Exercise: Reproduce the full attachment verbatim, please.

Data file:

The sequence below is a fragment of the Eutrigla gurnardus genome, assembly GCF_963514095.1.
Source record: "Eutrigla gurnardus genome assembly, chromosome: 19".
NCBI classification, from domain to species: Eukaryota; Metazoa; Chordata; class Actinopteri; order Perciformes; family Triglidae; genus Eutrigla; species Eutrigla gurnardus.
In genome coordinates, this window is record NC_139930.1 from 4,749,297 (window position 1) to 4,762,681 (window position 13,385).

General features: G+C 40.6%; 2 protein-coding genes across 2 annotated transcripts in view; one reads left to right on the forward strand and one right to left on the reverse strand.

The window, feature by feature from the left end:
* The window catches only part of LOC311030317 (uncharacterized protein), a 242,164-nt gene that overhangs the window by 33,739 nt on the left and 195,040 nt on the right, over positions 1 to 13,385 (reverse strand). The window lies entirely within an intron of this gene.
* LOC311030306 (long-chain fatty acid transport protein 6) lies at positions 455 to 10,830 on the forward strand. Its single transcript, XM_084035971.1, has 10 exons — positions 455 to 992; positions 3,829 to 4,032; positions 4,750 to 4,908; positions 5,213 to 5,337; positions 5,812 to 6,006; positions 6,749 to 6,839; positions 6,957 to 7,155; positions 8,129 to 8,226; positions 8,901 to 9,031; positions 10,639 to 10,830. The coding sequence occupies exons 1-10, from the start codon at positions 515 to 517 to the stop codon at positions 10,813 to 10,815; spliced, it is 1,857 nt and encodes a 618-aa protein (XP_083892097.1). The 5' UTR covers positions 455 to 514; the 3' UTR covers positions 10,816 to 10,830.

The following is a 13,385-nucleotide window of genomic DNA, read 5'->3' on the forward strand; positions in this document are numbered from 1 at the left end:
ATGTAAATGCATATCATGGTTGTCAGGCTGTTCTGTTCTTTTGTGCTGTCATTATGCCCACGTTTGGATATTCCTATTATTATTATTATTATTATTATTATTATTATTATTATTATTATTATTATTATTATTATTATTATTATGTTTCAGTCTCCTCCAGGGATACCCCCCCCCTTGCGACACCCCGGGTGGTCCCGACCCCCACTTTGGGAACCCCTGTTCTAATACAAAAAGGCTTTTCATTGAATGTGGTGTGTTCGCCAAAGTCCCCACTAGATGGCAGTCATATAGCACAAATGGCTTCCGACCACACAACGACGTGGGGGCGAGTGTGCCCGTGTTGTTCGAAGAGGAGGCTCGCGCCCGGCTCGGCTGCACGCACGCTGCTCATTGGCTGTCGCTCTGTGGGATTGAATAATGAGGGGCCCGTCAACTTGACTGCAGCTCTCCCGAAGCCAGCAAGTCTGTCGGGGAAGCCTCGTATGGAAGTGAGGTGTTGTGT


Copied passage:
The sequence below is a fragment of the Eutrigla gurnardus genome, assembly GCF_963514095.1.
Source record: "Eutrigla gurnardus genome assembly, chromosome: 19".
NCBI classification, from domain to species: Eukaryota; Metazoa; Chordata; class Actinopteri; order Perciformes; family Triglidae; genus Eutrigla; species Eutrigla gurnardus.
In genome coordinates, this window is record NC_139930.1 from 4,749,297 (window position 1) to 4,762,681 (window position 13,385).

General features: G+C 40.6%; 2 protein-coding genes across 2 annotated transcripts in view; one reads left to right on the forward strand and one right to left on the reverse strand.

The window, feature by feature from the left end:
* The window catches only part of LOC311030317 (uncharacterized protein), a 242,164-nt gene that overhangs the window by 33,739 nt on the left and 195,040 nt on the right, over positions 1 to 13,385 (reverse strand). The window lies entirely within an intron of this gene.
* LOC311030306 (long-chain fatty acid transport protein 6) lies at positions 455 to 10,830 on the forward strand. Its single transcript, XM_084035971.1, has 10 exons — positions 455 to 992; positions 3,829 to 4,032; positions 4,750 to 4,908; positions 5,213 to 5,337; positions 5,812 to 6,006; positions 6,749 to 6,839; positions 6,957 to 7,155; positions 8,129 to 8,226; positions 8,901 to 9,031; positions 10,639 to 10,830. The coding sequence occupies exons 1-10, from the start codon at positions 515 to 517 to the stop codon at positions 10,813 to 10,815; spliced, it is 1,857 nt and encodes a 618-aa protein (XP_083892097.1). The 5' UTR covers positions 455 to 514; the 3' UTR covers positions 10,816 to 10,830.

The following is a 13,385-nucleotide window of genomic DNA, read 5'->3' on the forward strand; positions in this document are numbered from 1 at the left end:
ATGTAAATGCATATCATGGTTGTCAGGCTGTTCTGTTCTTTTGTGCTGTCATTATGCCCACGTTTGGATATTCCTATTATTATTATTATTATTATTATTATTATTATTATTATTATTATTATTATTATTATTATTATTATTATGTTTCAGTCTCCTCCAGGGATACCCCCCCCCTTGCGACACCCCGGGTGGTCCCGACCCCCACTTTGGGAACCCCTGTTCTAATACAAAAAGGCTTTTCATTGAATGTGGTGTGTTCGCCAAAGTCCCCACTAGATGGCAGTCATATAGCACAAATGGCTTCCGACCACACAACGACGTGGGGGCGAGTGTGCCCGTGTTGTTCGAAGAGGAGGCTCGCGCCCGGCTCGGCTGCACGCACGCTGCTCATTGGCTGTCGCTCTGTGGGATTGAATAATGAGGGGCCCGTCAACTTGACTGCAGCTCTCCCGAAGCCAGCAAGTCTGTCGGGGAAGCCTCGTATGGAAGTGAGGTGTTGTGT